Pottery

I think you are breaking historum rules binging out dna. I would say if most analytical people look at all the migration maps and go through hundreds of newly discovered evidences and picture I showed, they would agree with me, but don't really matter if you disagree. It will be proven in 30 years or less when technology advances as well as more evidences are discovered.
Quote:
Meggers hypothesis was pretty well refuted soon after she proposed it by other Mesoamerican archaeologist, it was not supported by the archaeological evidence then and even much less so now.
It really don't matter. I would say virus is worth opinions of 1000 archaeologist who did not based their opinion with it.

Last edited by rocket7777; September 25th, 2013 at 06:01 AM.
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Old September 25th, 2013, 06:04 AM   #34

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The people who crossed the Bering Strait. I mean, even when the Vikings crossed over, there were people living there already.
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Old September 25th, 2013, 07:05 AM   #35
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The Vineland Map showing part of the east coast of North America (see google) shows Greenland as a island. It was probably copied from the Zeno Map of the North (see google) published 70 years before -1380. This map shows much of Greenland without its ice cover which means the map was originally made thousands of years ago.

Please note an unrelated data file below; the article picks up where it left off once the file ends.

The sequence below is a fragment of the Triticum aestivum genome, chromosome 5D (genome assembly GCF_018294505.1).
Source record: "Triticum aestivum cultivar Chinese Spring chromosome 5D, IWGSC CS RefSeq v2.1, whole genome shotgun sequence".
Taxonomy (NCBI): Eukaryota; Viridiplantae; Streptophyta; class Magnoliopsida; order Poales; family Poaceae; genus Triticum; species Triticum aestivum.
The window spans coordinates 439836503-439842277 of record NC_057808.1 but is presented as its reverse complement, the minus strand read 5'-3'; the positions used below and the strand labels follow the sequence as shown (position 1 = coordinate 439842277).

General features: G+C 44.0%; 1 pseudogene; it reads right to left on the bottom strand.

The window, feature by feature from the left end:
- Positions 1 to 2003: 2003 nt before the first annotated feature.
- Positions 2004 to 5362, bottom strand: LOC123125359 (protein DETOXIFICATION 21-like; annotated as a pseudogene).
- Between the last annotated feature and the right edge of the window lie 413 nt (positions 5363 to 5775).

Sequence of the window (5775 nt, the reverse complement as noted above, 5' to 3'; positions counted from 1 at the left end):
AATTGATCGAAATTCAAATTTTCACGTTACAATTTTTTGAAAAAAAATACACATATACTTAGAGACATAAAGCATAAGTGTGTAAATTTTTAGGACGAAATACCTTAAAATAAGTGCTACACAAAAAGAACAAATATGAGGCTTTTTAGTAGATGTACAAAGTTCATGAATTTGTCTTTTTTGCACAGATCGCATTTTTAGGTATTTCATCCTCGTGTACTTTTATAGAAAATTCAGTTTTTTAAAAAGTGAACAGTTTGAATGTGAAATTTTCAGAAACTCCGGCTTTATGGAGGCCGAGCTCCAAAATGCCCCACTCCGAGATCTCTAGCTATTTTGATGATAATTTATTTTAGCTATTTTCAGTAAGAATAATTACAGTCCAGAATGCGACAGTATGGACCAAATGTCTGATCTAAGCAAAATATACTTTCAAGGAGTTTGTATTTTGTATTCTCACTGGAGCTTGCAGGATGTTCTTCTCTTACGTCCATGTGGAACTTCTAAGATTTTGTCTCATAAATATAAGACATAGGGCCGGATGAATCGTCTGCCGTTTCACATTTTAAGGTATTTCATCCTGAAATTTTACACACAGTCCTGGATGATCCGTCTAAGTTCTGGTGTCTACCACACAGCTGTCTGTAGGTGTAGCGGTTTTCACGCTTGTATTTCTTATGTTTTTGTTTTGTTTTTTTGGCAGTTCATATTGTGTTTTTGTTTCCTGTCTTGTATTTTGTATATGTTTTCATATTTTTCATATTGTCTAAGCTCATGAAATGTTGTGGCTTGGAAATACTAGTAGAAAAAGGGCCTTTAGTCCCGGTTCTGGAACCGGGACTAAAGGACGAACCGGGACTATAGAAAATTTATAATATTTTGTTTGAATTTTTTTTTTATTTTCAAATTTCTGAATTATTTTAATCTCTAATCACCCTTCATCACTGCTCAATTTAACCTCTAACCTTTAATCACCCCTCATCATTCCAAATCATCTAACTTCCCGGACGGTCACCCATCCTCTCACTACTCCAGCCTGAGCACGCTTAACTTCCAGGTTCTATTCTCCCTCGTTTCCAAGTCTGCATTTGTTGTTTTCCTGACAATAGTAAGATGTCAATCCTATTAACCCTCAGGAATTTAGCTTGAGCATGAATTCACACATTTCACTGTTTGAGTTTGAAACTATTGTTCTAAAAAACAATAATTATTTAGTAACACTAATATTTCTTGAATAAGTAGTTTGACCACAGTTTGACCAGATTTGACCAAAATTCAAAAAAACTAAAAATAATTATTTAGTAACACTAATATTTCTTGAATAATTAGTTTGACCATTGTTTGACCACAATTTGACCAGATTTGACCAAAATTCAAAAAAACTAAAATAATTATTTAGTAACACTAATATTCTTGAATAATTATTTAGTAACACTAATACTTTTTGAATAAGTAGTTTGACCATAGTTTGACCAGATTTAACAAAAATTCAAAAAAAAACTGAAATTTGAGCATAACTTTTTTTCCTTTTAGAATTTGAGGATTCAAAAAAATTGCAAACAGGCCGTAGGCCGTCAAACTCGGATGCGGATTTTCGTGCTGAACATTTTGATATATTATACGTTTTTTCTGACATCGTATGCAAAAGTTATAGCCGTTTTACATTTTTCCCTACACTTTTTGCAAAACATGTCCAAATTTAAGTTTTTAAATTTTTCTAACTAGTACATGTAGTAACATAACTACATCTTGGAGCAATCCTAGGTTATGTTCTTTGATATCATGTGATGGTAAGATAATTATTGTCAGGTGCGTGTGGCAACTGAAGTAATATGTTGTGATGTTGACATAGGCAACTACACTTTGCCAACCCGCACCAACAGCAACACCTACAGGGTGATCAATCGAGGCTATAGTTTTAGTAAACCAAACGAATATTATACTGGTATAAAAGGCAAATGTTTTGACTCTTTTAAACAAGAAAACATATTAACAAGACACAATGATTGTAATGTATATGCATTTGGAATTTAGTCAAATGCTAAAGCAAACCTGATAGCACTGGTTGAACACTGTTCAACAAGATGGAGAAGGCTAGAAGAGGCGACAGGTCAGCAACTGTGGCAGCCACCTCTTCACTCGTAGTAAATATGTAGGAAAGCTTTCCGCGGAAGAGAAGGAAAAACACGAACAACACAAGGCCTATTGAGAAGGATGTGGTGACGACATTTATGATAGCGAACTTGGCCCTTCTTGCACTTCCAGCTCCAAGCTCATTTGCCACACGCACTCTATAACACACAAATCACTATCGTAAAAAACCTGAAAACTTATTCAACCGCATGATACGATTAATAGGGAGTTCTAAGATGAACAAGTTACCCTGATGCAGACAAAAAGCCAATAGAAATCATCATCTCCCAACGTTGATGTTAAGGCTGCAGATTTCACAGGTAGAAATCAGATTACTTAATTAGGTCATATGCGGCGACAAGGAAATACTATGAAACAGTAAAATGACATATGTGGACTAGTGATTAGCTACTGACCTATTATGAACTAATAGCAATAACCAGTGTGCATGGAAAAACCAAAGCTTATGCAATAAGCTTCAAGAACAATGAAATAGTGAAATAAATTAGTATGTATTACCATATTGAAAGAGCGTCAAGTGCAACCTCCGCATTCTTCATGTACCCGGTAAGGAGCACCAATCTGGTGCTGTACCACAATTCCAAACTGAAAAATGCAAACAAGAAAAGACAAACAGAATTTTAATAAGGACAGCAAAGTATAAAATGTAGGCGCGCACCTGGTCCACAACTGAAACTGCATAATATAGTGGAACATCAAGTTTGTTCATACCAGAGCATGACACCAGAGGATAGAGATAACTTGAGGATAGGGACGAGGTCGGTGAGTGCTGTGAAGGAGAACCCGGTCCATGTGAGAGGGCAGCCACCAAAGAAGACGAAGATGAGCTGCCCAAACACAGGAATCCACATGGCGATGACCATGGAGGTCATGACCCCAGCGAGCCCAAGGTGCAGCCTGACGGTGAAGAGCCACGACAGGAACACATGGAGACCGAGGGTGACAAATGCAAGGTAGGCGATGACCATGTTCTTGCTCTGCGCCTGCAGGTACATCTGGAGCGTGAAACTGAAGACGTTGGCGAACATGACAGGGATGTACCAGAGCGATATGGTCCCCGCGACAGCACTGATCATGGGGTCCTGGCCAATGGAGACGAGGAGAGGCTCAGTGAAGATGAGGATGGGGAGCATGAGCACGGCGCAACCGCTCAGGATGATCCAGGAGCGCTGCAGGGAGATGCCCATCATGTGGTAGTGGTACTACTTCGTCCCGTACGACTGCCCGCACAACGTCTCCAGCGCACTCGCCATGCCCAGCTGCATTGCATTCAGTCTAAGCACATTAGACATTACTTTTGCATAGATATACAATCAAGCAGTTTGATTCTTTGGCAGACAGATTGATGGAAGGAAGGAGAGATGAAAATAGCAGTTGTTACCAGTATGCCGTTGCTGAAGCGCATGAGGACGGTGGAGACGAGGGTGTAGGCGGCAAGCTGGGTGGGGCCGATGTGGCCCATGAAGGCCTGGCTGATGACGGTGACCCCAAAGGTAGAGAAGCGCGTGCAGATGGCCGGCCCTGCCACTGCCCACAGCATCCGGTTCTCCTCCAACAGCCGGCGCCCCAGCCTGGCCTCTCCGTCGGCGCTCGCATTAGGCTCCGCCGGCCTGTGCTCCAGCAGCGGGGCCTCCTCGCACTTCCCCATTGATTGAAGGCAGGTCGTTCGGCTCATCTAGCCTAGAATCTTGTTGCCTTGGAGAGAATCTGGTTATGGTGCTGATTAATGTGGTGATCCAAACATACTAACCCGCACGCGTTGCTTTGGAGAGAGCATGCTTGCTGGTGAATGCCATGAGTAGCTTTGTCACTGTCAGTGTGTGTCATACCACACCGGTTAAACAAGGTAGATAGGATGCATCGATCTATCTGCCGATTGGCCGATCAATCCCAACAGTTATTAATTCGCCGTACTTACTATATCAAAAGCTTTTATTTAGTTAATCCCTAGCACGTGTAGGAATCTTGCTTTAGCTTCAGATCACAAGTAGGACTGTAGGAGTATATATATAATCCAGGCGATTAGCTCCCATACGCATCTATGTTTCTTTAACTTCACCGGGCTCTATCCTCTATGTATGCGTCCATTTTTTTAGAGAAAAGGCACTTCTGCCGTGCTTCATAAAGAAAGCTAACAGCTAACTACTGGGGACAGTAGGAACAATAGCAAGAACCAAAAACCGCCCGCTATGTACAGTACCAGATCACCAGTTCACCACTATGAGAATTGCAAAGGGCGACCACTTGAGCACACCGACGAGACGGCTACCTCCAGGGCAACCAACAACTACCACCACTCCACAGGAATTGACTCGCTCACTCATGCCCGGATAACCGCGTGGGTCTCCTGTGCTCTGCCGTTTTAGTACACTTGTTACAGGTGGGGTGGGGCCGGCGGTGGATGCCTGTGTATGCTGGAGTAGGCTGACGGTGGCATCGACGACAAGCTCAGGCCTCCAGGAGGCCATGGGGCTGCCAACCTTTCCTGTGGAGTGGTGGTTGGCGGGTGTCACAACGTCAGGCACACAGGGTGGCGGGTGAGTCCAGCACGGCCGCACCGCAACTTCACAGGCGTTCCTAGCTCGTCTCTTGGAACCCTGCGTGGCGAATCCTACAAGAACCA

The Vineland Map has been tested on and off for nearly 50 years and has passed every test. It is true that the history professors admit the Vikings were here before Columbus, but they sill have to protect his reputation so they have tried to prove the map was fraud. A map of North America in a book published in 1453 makes him look like a liar and the people who supported him also liars.
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Old September 25th, 2013, 07:07 AM   #36

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'Discovery' always implies discovery from the point of view of someone in particular, in this case Europeans; the Vikings went to America, but their travels there were not made made widely known in Europe, and their significance went unrealized; so Columbus can reasonably be regarded as the discoverer of America, since it was only as a result of his voyages that Europeans first came to realize that there was another continent to the West between them and Asia.